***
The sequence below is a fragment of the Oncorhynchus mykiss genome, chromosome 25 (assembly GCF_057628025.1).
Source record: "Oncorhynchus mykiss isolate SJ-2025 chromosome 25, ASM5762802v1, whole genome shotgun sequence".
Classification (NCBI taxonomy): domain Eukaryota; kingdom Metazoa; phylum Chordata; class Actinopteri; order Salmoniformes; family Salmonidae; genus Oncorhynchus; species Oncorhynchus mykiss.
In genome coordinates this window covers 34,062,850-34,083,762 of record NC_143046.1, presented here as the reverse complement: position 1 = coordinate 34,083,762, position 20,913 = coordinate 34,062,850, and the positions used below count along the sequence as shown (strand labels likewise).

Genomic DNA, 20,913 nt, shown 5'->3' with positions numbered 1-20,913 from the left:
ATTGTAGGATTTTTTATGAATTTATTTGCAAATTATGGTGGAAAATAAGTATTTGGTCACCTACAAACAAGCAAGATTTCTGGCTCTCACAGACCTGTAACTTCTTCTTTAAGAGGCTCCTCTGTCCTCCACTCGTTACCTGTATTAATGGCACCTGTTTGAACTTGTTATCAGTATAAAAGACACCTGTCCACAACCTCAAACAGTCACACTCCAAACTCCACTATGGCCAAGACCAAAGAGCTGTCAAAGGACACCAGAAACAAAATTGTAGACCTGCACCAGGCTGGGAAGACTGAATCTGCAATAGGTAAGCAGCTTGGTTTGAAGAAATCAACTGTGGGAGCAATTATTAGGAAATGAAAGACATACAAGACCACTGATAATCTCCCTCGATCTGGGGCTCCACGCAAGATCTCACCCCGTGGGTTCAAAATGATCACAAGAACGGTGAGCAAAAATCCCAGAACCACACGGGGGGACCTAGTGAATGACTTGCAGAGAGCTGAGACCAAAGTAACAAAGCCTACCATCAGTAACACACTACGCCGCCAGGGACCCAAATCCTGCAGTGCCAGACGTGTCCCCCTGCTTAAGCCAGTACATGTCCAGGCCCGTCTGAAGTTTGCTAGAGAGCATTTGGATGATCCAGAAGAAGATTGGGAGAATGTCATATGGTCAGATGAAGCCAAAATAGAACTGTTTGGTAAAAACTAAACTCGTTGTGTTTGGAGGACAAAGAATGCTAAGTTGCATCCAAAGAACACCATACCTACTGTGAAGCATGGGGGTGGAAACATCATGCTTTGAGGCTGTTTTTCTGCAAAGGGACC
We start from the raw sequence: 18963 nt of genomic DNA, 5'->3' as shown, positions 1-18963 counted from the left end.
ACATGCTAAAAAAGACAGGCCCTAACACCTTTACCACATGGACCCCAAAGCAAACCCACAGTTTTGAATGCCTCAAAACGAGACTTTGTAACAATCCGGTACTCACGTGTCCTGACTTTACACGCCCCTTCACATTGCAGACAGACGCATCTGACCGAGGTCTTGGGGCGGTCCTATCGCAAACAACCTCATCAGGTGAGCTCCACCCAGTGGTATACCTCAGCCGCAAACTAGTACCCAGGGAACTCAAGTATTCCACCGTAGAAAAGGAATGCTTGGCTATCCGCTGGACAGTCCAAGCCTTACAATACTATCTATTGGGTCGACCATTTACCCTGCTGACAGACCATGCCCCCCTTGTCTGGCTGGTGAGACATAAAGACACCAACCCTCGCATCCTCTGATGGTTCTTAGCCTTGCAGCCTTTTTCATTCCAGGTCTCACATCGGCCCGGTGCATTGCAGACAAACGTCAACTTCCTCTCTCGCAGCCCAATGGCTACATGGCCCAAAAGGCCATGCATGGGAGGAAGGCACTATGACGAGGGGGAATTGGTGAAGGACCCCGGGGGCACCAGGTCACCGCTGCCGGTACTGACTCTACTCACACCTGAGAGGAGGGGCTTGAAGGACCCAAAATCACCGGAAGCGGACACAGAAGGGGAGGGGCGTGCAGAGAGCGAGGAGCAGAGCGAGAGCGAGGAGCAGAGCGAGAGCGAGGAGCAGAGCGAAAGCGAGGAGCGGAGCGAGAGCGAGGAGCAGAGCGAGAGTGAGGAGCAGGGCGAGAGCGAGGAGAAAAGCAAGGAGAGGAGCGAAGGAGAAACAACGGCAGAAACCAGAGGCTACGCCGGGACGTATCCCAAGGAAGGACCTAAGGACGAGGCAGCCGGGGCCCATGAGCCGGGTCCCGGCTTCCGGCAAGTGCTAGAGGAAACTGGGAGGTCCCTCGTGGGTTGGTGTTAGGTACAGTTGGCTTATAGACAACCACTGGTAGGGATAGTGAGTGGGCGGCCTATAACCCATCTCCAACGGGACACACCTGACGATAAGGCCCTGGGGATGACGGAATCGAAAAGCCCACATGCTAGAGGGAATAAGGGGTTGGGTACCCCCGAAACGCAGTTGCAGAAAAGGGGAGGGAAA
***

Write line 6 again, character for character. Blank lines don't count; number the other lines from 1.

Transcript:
ATTGTAGGATTTTTTATGAATTTATTTGCAAATTATGGTGGAAAATAAGTATTTGGTCACCTACAAACAAGCAAGATTTCTGGCTCTCACAGACCTGTAACTTCTTCTTTAAGAGGCTCCTCTGTCCTCCACTCGTTACCTGTATTAATGGCACCTGTTTGAACTTGTTATCAGTATAAAAGACACCTGTCCACAACCTCAAACAGTCACACTCCAAACTCCACTATGGCCAAGACCAAAGAGCTGTCAAAGGACACCAGAAACAAAATTGTAGACCTGCACCAGGCTGGGAAGACTGAATCTGCAATAGGTAAGCAGCTTGGTTTGAAGAAATCAACTGTGGGAGCAATTATTAGGAAATGAAAGACATACAAGACCACTGATAATCTCCCTCGATCTGGGGCTCCACGCAAGATCTCACCCCGTGGGTTCAAAATGATCACAAGAACGGTGAGCAAAAATCCCAGAACCACACGGGGGGACCTAGTGAATGACTTGCAGAGAGCTGAGACCAAAGTAACAAAGCCTACCATCAGTAACACACTACGCCGCCAGGGACCCAAATCCTGCAGTGCCAGACGTGTCCCCCTGCTTAAGCCAGTACATGTCCAGGCCCGTCTGAAGTTTGCTAGAGAGCATTTGGATGATCCAGAAGAAGATTGGGAGAATGTCATATGGTCAGATGAAGCCAAAATAGAACTGTTTGGTAAAAACTAAACTCGTTGTGTTTGGAGGACAAAGAATGCTAAGTTGCATCCAAAGAACACCATACCTACTGTGAAGCATGGGGGTGGAAACATCATGCTTTGAGGCTGTTTTTCTGCAAAGGGACC